HIGH SPRINGS ‒ The High Springs City Commission has approved a transportation, parks and general government impact fee study for High Springs at a cost of $32,250.
Impact fees would be a one-time fee collected on new developments to help pay for the expanded capital facilities that will be required to serve new residents and businesses that will occupy the developments. The transportation aspect of the fee would be determined by the number of trips generated. The parks portion of the fee would be based on residential use. General government impact fees would be assessed for police and fire facilities and public works.
The study is estimated to take six months and the City will hold three public meetings before implementing whatever impact fees the Commission chooses to set.
City Manager Ashley Stathatos said when the City has found a firm to conduct a sewer and water impact fee study, those fees will also be brought to the Commission for approval.
In other business, commissioners heard information about an advanced water metering system project that could help the city accurately account for consumed water and recover water delivery costs. The water metering system is referred to as AMI or Advanced Metering Infrastructure.
AMI is an integrated system of water meters, communication networks and data management systems that enable two-way communication between the property owner and the City. The system doesn’t require meter reading by personnel. Instead, the meter reports water usage directly to the hub, which is the utility billing department.
Benefits of the system include hourly water meter readings, operating cost savings, reduced billing adjustments, water theft protection and better asset management.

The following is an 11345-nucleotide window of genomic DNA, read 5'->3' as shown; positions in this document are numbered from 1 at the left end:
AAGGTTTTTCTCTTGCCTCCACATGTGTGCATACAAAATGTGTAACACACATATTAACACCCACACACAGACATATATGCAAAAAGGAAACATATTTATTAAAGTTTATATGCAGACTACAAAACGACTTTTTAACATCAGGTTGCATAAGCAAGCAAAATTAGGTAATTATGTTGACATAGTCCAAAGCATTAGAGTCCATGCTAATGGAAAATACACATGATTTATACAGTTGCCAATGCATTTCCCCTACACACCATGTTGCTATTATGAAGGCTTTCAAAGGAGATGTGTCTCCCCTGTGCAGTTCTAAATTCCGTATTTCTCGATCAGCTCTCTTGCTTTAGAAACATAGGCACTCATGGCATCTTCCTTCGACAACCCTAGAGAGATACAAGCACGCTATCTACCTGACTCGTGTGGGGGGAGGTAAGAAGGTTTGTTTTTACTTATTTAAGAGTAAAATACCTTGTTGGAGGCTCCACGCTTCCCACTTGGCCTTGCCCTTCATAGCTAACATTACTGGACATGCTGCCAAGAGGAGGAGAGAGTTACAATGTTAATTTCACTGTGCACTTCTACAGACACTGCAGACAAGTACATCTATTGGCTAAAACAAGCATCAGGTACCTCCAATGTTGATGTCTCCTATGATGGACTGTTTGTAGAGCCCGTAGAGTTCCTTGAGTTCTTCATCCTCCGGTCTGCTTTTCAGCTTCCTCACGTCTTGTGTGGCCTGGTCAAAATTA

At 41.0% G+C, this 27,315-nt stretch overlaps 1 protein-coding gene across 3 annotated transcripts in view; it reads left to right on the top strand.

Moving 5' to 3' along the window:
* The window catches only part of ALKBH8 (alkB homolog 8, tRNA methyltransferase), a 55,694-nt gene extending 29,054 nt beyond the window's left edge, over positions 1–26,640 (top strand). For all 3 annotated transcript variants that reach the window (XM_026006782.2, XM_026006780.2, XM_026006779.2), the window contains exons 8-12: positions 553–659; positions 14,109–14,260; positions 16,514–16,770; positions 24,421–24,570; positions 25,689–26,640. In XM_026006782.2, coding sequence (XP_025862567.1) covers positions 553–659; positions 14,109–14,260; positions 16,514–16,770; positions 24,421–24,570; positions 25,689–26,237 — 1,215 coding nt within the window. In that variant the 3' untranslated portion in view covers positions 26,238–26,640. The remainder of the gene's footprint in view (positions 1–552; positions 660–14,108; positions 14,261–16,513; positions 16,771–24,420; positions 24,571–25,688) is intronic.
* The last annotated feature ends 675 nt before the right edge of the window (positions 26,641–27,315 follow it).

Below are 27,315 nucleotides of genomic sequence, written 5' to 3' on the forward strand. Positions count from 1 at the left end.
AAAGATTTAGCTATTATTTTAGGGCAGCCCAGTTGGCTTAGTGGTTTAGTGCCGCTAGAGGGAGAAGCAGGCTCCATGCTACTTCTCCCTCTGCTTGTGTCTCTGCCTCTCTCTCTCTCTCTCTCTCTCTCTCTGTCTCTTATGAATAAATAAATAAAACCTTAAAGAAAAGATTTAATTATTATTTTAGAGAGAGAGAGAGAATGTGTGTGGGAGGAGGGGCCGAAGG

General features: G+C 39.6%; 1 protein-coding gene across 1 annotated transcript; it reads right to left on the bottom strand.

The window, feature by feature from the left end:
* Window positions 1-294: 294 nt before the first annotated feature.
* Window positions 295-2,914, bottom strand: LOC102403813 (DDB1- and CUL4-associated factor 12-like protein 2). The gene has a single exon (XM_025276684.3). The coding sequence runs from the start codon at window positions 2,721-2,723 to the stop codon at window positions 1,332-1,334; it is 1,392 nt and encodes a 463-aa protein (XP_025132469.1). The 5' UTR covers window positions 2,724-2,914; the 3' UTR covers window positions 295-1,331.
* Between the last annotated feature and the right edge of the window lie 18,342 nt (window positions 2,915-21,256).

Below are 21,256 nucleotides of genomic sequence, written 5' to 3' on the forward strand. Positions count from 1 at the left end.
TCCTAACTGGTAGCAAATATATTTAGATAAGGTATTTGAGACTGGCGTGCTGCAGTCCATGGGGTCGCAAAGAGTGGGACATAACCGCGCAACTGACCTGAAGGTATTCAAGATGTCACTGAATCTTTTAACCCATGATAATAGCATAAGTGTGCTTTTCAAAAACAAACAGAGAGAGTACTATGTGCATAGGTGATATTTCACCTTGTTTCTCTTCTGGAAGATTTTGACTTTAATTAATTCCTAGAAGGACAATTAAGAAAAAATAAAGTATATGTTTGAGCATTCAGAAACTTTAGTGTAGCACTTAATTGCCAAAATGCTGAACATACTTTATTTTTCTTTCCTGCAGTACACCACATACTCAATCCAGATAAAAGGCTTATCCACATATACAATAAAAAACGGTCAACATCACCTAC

Assistant City Manager Bruce Gillingham said that currently the City is experiencing a 34 percent water loss. About 13 percent of that is un-billed, which comes to approximately $177,000 annually. The other 21 percent is from areas where the City has to flush the lines.
The Commission heard Ordinance 2021-02 on first reading and approved the measure relating to the City’s Land Development Code in a roll call vote. The ordinance addresses the procedure for obtaining development permits. The most significant change relates to certain designations which would be changed from a Level One to a Level Three review.
A Level One Review allows for administrative staff approval. Level Two provides that the permit must be reviewed by the Planning and Zoning Board. A Level Three Review requires review by the Planning Board and the City Commission and includes review of improvement plans, improvement agreement, final plat, preliminary plan, construction plans, final plan, and special use/special exception.
Another ordinance that received approval establishes a Communications Service Tax on all communications services within the City. Stathatos said this ordinance does not change the current Communications Service Tax, but brings the City’s ordinance into compliance with the new state statute. She indicated the base is 5.10 percent and the aggregate is 5.22 percent.
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